That was a wake-up call for me! Indeed, if I was to bring up my children to have a healthy sense of self-respect, I had to lead by example.

Investing in my own joys benefits not only me but my children and other people, so it is never purely selfish.

I started investing in my joys, and they did not require much expense. I started listing down what gives me joy — taking long walks in nature, listening to music, reading fine novels, writing in my diaries, going to the beauty salon, even just for a manicure and pedicure. I would take five-minute “joy breaks’ — savoring vanilla ice cream on a cone or sitting quietly and being in the moment.

I have also learned that if I am to become strong, then I must cultivate habits of nurturing inner joy that is not dependent on other people. This way, no matter what other people do or say, I can always choose to create my joy and carry my sunshine.

Joy is a very powerful but untapped and infinitely renewable resource we all still have to take advantage. Life can be hard, yes, but we don’t have to be hard on ourselves.

#3 Cultivate stillness 

I have friends who say that they cannot afford to be still because they are too busy and stressed. But that is the point. The busier you are, the more you need to be still, because you cannot keep going on on your resources alone without burning out. 

I found my stillness through meditation out of pure desperation in December 2006. I was faced with many challenges from all fronts, and I felt like my life had come down to just putting out fires. That Christmas all I wished for was rest. I searched for meditation resources online, and I discovered that all I needed to spare was five minutes a day. I liked that because I could only afford five minutes a day!

It doesn't also have to be meditation. Sleeping without disturbance, taking long baths, walking in nature, writing in a diary, or praying, or simply being quiet and not thinking — these can bring rest and a deep sense of inner peace and strength.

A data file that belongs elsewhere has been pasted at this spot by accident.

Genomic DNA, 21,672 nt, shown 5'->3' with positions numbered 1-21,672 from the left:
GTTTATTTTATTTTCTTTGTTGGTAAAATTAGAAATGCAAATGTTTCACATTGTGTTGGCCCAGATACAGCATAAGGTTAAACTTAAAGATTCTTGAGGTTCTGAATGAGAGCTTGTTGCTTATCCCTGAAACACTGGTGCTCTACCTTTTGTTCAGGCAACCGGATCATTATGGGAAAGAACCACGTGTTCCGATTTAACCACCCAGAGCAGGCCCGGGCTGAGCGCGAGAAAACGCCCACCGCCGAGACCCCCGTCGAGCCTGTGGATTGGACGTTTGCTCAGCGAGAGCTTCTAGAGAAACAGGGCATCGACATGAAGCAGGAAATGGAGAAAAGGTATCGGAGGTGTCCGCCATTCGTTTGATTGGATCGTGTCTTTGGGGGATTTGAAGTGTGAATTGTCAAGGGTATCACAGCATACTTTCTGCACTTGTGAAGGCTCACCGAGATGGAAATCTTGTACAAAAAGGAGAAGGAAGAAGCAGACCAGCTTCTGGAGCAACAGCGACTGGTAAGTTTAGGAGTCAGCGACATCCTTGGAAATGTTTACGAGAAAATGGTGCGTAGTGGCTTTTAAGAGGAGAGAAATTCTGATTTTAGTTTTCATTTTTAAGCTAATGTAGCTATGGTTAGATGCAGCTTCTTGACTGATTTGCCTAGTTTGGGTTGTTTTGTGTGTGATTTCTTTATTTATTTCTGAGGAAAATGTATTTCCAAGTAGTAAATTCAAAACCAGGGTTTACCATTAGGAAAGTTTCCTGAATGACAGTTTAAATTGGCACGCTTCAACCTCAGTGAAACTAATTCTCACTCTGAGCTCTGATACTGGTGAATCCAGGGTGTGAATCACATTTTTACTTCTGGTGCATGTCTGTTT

When I feel right in myself, I can do right by my world.

Stillness has changed the way I see things. I see more creative options and make wiser decisions. My intuition sharpened. Stillness also brings deeper connection, healing, and restoration, and I feel right with my self again. 

What are the things that you can do for yourself to bring you these, regardless of what other people say or do, or don’t say or do? 
Focus on these things. When you find your answers to these questions, live them out daily, give them your energies, give your self all the love and care you give to others, too. 

Honor yourself. Don’t sell yourself out by settling for less. 

Jeanette C. Patindol is the PBBY Alfredo Salanga Prize-winning author of Papa's House, Mama's House in 2004 and Tight Times in 2007. Both children's books are published by Adarna. She is also an assistant professor at the University of St. La Salle in Bacolod City, teaching courses in Economics, Interdisciplinary Studies and Communication in Conflict.